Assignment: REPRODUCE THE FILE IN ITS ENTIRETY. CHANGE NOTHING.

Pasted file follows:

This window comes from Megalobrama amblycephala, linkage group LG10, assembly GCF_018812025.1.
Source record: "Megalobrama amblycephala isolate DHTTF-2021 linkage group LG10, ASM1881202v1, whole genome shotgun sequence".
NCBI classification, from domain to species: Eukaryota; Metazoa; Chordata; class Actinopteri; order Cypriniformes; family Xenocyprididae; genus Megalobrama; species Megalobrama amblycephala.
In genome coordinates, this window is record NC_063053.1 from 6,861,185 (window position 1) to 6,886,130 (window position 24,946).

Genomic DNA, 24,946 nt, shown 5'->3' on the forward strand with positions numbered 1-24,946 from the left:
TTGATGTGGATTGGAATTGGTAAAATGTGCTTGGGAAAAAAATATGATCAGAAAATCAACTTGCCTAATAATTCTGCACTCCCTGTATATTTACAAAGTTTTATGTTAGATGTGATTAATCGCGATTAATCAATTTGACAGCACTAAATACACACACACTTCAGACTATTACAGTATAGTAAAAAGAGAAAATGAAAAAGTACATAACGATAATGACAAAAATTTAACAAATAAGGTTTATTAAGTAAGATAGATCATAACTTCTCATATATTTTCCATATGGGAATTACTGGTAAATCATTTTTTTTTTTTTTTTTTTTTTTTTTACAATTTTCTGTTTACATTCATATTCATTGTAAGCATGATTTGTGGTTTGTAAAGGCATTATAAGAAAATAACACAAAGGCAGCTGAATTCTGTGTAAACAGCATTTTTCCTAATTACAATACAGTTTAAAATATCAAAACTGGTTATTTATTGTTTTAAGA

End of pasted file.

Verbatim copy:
This window comes from Megalobrama amblycephala, linkage group LG10, assembly GCF_018812025.1.
Source record: "Megalobrama amblycephala isolate DHTTF-2021 linkage group LG10, ASM1881202v1, whole genome shotgun sequence".
NCBI classification, from domain to species: Eukaryota; Metazoa; Chordata; class Actinopteri; order Cypriniformes; family Xenocyprididae; genus Megalobrama; species Megalobrama amblycephala.
In genome coordinates, this window is record NC_063053.1 from 6,861,185 (window position 1) to 6,886,130 (window position 24,946).

Genomic DNA, 24,946 nt, shown 5'->3' on the forward strand with positions numbered 1-24,946 from the left:
TTGATGTGGATTGGAATTGGTAAAATGTGCTTGGGAAAAAAATATGATCAGAAAATCAACTTGCCTAATAATTCTGCACTCCCTGTATATTTACAAAGTTTTATGTTAGATGTGATTAATCGCGATTAATCAATTTGACAGCACTAAATACACACACACTTCAGACTATTACAGTATAGTAAAAAGAGAAAATGAAAAAGTACATAACGATAATGACAAAAATTTAACAAATAAGGTTTATTAAGTAAGATAGATCATAACTTCTCATATATTTTCCATATGGGAATTACTGGTAAATCATTTTTTTTTTTTTTTTTTTTTTTTTTACAATTTTCTGTTTACATTCATATTCATTGTAAGCATGATTTGTGGTTTGTAAAGGCATTATAAGAAAATAACACAAAGGCAGCTGAATTCTGTGTAAACAGCATTTTTCCTAATTACAATACAGTTTAAAATATCAAAACTGGTTATTTATTGTTTTAAGA